6. The first is the contrition of the heart; for “ we must be earnestly sorry for our sins, and “ unfeignedly lament and bewail that we have, “ by them, so grievously offended our most “ bounteous and merciful God; who so tenderly “ loved us that He gave His only begotten Son “ to die a most bitter death, and to shed His “ dear heart-blood for our redemption and deli
verance. And verily this inward sorrow and
grief, being conceived in the heart for the “ heinousness of sin, if it be earnest and un
feigned, is as a sacrifice to God; as the holy “ prophet David doth testify, saying, A sacrifice " to God is a troubled spirit: a contrite and “ broken heart, O Lord, Thou wilt not despise.
(Ps. li.) But, that this may take place in us, we must be diligent to read and hear the Scriptures, and the word of God, which most
lively do paint out before our eyes our natural “ uncleanness, and the enormity of our sinful - life. For unless we have a thorough feeling “ of our sins, how can it be that we should “ earnestly be sorry for them? They therefore 66 that have no mind at all neither to read nor
yet to hear God's word, there is but small hope - of them, that they will as much as once set “ their feet, or take hold upon the first staff or “ step of this ladder, but rather will sink deeper “ and deeper into the bottomless pit of perdition. « For if at any time through the remorse of their “ conscience which accuseth them, they feel
any inward grief, sorrow, or heaviness for “ their sins, forasmuch as they want the salve " and comfort of God's word which they do « despise, it will be unto them rather a mean “ to bring them to utter desperation than « otherwise.
“ The second is an unfeigned confession and “ acknowledging of our sins unto God, whom
by them we have so grievously offended, that " if He should deal with us according to His
justice we do deserve a thousand hells, if there « could be so many. Yet if we will, with a - sorrowful and contrite heart, make an un
feigned confession of them unto God, He will “ freely and frankly forgive them, and so put « all our wickedness out of remembrance before “ the sight of His Majesty, that they shall no 6 more be thought upon.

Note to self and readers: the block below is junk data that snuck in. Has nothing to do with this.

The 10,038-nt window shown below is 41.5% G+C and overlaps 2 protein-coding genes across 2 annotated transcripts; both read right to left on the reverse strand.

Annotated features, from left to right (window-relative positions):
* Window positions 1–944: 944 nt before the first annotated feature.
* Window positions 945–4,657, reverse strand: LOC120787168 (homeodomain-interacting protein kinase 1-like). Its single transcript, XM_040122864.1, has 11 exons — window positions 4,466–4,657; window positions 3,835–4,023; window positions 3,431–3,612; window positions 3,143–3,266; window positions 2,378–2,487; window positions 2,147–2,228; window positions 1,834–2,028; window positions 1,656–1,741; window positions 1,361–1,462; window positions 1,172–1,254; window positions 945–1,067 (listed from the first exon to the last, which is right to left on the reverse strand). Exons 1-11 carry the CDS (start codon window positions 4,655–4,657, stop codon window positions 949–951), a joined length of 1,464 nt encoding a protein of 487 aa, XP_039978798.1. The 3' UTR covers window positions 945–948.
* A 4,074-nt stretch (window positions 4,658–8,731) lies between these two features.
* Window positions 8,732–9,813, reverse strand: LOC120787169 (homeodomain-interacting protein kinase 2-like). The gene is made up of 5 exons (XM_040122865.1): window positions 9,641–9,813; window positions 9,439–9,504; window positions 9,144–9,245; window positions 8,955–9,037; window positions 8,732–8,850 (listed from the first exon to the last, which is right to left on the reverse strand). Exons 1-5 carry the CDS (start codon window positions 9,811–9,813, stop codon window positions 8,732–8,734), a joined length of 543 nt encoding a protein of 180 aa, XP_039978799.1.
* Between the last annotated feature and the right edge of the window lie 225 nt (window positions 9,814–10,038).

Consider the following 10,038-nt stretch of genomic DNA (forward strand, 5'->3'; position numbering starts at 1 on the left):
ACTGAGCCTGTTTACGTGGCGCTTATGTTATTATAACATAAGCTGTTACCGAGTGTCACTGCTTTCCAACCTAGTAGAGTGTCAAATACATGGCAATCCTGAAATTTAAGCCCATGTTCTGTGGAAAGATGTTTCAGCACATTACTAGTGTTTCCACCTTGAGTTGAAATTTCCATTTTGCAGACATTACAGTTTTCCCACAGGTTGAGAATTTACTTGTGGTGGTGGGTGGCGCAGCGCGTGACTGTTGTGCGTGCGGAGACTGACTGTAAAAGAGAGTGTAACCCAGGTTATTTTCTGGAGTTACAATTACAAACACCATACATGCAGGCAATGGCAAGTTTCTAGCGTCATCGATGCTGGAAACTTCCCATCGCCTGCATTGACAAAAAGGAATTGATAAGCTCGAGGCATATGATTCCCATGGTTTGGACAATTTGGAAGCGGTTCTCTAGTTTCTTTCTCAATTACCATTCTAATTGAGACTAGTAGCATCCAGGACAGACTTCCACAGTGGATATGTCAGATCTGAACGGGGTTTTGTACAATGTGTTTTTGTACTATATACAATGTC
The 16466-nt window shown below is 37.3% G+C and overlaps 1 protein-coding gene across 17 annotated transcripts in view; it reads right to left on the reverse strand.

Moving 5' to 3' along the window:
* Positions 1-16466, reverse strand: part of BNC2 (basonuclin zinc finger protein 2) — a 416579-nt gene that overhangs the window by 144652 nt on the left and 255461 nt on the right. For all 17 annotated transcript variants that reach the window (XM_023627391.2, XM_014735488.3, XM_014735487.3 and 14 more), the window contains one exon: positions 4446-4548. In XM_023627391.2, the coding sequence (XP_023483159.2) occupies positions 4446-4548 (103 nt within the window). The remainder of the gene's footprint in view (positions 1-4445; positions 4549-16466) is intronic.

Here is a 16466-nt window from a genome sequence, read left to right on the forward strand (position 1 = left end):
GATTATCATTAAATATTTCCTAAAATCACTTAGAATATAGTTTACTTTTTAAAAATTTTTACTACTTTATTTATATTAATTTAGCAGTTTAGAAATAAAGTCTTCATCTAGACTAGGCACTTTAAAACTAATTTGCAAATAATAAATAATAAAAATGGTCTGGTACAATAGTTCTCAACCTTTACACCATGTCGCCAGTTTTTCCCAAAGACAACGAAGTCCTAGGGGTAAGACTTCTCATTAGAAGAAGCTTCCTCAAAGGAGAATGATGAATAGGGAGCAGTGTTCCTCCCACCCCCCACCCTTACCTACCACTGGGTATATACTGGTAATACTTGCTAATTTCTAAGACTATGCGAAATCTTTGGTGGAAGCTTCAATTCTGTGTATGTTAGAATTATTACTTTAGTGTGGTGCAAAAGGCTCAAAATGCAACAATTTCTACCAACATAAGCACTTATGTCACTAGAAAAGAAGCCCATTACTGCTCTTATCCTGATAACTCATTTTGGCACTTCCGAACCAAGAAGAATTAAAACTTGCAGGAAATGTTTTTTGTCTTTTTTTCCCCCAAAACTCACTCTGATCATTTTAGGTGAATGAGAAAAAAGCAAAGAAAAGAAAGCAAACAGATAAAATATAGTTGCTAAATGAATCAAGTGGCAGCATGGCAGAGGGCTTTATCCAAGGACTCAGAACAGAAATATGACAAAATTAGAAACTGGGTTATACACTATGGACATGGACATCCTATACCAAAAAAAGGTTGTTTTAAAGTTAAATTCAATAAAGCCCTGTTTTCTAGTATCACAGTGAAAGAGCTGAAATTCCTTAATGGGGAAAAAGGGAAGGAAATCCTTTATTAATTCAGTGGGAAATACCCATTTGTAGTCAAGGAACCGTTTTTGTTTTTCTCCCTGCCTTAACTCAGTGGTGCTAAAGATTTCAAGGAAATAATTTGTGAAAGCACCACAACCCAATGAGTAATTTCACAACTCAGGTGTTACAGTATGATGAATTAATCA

- The third part of repentance is faith, whereby “ we do apprehend and take hold upon the pro“ mises of God touching the free pardon and " forgiveness of our sins; which promises are “ sealed up unto us with the death and blood
shedding of His Son Jesus Christ. For what « should avail and profit us to be sorry for our "sins, to lament and bewail that we have
" offended our most bounteous and merciful “ Father, or to acknowledge and confess our u offences and trespasses, though it be done
never so earnestly, unless we do steadfastly “ believe and be fully persuaded, that God, " for His Son Jesus Christ's sake, will forgive us “all our sins, and put them out of remembrance " and from His sight. Therefore they that “ teach repentance without a lively faith in Jeho sus Christ, do teach none other but Judas's “ repentance.
“ The fourth is an amendment of life, or a new life in bringing forth fruits worthy of
repentance. For they that do truly repent “ must be clean altered and changed, they must “ become new creatures, they must be no more “ the same that they were before. And there* fore thus said John Baptist unto the pharisees " and sadducees that came to his baptism, O
generation of vipers, who hath forewarned you “ to flee from the wrath to come? Bring forth “ therefore fruits worthy of repentance. Where" by we do learn, that if we will have the wrath « of God to be pacified, we must in no wise “ dissemble, but turn unto Him again with a “ true and sound repentance, which may be “ known and declared by good fruits, as by most “ sure and infallible signs thereof,
They that do from the bottom of their hearts “ acknowledge their sins, and are unfeignedly
sorry for their offences, will cast off all hypo“ crisy, and put on true humility and lowliness “ of heart. They will not only receive the phy« sician of the soul, but also with a most fervent “ desire long for Him. They will not only « abstain from the sins of their former life, and o from all other filthy vices, but also flee, eschew,